Also, the people who do alternate day fasting don’t necessary eat whatever you want the next day, they may only eat a single meal, or maybe two.
Such an extreme dietary regimen is unsettling. Prioritizing a diet over the usual practices of everyday life is a cause for alarm and concern for the mental health of the dieter.
Actually, this diet is surprisingly easy to fit in with the rest of your life. The meal I specifically choose to eat every day is dinner, because it’s one of the only meals I eat with my family. The fact I don’t eat the rest of the time? They don’t notice. When I travel? Same thing: I will eat certain meals (usually dinner) with other people. I might also have lunch with them. For long times in transit, I fast.
Imagine sitting through a workday without having eaten in 30 hours. Imagine skipping dinner with friends because you’d eaten your day’s worth of calories at 2 p.m. These are some very plausible realities of intermittent fasting – and I haven’t even dared to think about the digestive nightmare it could cause.
I don’t have to imagine as I just did a 48 hour fast! It’s not difficult at all. If she’d bother to talk to someone who’s actually done intermittent fasting for any length of time, she’d know this. Also, if I know I am going to dinner with my friends, I plan around it and move my eating window accordingly (either fasting more or have an extra meal).
And digestive issues? What digestive issues? If anything, my digestion has been much better since I started eating less food. I definitely spend less time on the toilet as well!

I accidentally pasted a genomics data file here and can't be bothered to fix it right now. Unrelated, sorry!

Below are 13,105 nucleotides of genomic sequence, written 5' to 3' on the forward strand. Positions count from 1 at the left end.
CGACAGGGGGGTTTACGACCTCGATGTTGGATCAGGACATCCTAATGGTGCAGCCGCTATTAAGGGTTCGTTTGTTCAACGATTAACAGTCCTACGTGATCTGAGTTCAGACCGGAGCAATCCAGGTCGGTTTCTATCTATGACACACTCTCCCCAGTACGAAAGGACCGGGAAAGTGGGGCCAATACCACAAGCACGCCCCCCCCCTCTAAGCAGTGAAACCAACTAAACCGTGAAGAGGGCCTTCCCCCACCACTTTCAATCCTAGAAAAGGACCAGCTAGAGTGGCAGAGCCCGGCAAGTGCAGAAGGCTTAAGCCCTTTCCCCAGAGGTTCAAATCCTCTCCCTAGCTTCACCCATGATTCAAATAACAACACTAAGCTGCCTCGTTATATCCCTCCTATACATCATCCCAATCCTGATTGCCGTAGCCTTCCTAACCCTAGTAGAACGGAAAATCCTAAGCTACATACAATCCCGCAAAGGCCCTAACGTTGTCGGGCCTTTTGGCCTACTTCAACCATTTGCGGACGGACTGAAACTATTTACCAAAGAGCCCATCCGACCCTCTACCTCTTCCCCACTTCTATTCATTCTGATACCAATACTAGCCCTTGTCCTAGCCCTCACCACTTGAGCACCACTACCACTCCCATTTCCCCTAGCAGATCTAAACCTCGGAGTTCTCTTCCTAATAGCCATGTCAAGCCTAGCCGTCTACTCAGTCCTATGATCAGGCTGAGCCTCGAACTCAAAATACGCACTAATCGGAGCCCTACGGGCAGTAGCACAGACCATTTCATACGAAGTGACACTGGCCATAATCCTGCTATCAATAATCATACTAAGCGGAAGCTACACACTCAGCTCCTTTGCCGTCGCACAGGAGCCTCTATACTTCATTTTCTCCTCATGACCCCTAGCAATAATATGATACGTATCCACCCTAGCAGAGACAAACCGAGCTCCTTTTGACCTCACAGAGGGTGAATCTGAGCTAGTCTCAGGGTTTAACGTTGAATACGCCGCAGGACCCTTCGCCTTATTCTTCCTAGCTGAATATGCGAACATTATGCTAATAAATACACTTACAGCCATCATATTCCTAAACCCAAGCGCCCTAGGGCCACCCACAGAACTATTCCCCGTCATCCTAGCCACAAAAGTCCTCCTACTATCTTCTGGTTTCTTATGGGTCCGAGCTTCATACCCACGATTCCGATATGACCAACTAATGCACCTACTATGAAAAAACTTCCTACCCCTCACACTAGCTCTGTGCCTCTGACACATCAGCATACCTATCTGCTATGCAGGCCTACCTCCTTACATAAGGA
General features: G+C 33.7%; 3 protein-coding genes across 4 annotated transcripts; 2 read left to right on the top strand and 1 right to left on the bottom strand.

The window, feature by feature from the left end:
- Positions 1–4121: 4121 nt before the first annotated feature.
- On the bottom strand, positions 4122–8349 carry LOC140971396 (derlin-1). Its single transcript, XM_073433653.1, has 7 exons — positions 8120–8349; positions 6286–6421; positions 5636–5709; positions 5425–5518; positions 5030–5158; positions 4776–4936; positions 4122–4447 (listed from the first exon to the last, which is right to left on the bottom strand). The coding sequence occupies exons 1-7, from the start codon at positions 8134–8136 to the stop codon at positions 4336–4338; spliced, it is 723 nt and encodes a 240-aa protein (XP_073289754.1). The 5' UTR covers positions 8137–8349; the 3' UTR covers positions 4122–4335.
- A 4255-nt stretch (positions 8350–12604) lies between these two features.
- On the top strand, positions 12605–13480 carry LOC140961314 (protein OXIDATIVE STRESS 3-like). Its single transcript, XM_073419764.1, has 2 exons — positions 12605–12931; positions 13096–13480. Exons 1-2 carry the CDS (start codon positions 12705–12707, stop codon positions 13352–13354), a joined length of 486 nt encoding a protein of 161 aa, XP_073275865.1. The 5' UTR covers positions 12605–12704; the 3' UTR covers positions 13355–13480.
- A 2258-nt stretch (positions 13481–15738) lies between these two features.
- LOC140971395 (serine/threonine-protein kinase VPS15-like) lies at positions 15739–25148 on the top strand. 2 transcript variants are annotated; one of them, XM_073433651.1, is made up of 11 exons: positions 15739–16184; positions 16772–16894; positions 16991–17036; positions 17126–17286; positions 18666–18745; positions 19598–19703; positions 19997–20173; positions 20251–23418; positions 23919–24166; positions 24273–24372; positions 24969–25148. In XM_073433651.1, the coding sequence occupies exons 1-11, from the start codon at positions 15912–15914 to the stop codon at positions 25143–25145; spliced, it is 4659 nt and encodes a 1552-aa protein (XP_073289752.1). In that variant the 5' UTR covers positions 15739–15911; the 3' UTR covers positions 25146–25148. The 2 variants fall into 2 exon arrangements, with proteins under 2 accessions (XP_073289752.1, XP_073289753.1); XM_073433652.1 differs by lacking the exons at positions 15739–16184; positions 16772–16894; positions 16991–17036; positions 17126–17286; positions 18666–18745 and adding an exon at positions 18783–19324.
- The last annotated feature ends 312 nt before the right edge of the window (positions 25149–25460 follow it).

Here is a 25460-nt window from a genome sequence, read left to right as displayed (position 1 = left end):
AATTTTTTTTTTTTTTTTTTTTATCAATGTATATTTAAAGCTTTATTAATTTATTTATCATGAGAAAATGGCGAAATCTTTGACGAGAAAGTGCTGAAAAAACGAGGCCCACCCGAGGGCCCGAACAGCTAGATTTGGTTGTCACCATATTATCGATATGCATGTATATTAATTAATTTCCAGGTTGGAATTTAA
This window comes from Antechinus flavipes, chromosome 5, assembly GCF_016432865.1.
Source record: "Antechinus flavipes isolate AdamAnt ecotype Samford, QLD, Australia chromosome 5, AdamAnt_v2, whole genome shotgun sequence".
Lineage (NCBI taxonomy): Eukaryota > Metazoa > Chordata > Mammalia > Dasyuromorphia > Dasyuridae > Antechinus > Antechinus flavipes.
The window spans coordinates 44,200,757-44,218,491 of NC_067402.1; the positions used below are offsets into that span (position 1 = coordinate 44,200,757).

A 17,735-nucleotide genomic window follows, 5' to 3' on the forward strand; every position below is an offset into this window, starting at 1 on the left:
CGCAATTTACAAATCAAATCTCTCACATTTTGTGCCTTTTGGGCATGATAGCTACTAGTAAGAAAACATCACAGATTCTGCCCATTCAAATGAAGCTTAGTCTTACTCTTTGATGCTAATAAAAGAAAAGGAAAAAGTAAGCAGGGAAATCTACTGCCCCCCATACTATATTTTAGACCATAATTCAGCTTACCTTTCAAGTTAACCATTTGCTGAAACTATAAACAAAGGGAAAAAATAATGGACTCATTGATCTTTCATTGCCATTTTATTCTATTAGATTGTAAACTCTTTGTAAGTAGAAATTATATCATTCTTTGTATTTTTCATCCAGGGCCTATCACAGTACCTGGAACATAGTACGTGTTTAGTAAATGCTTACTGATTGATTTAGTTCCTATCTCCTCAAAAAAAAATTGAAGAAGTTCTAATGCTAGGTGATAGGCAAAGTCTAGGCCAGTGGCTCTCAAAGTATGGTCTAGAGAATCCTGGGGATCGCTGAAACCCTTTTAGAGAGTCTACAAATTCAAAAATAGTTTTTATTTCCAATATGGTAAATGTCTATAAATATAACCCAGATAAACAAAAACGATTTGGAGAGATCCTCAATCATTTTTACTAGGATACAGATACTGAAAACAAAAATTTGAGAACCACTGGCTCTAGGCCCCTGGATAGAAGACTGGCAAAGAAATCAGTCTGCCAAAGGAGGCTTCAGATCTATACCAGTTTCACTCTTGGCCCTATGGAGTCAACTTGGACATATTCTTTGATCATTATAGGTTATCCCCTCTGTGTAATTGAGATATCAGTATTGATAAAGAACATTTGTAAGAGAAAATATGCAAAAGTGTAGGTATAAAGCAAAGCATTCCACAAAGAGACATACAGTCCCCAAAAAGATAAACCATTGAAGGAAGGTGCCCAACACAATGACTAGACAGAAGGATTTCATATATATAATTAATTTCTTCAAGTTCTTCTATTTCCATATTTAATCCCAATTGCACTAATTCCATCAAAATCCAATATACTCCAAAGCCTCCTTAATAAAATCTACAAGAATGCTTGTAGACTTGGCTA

“Skipping meals ramps up your stress hormone cortisol, which I consider a dark lord of metabolism,” Sara Gottfried, M.D., told the Huffington Post. Essentially, it messes with your system. Who knows what happens to your metabolism when you practice this diet in the long-term?
Everything linked in the linked article was “could” or “may”. And yes, if you’re stressed, and you’re already predisposed to eat, you’ll want to eat more. What I’ve found is by practicing intermittent fasting, I am stressed far less, particularly when traveling. It’s one less thing I have to stress about.
As for how this diet works long-term? The whole of human history tells us that, in moderation, fasting will not harm us. Muslims fast during daylight hours during the month of Ramadan, which acts as a variant of One Meal a Day. This has been part of the Muslim tradition since the 7th Century, and they still do it today. Do you hear of health problems as a result of this fasting from the Muslim population? I certainly don’t.
And of course, then she quotes a study that supposedly shows that intermittent fasting is no better than a conventional diet. The study is described as follows:
Participants were randomized to 1 of 3 groups for 1 year: alternate-day fasting (25% of energy needs on fast days; 125% of energy needs on alternating “feast days”), calorie restriction (75% of energy needs every day), or a no-intervention control. The trial involved a 6-month weight-loss phase followed by a 6-month weight-maintenance phase.
Which is not how I’ve read most people intermittently fast. Also, the study has an interesting caveat that I was able to find thanks to a Reddit thread:
It’s worth noting that adherence was a problem in this study, especially with the alternate-day fasting group. This made it harder for the authors to draw good statistical conclusions and likely affected the outcome.
Which tells me, the “official” science is far from settled. That said, I’ve done my own “N of 1 Trial” of intermittent fasting, and the results speak for themselves:
- Best weight in 10 years, and dropping
- Lower average blood glucose readings and lower A1c
I’m not going to claim intermittent fasting is for everyone, but I’m pretty sure she had made up her mind long before she wrote the article, only doing minimal research to back up her claims that took me minimal research and my own personal experience to debunk.
See also this comment thread on Reddit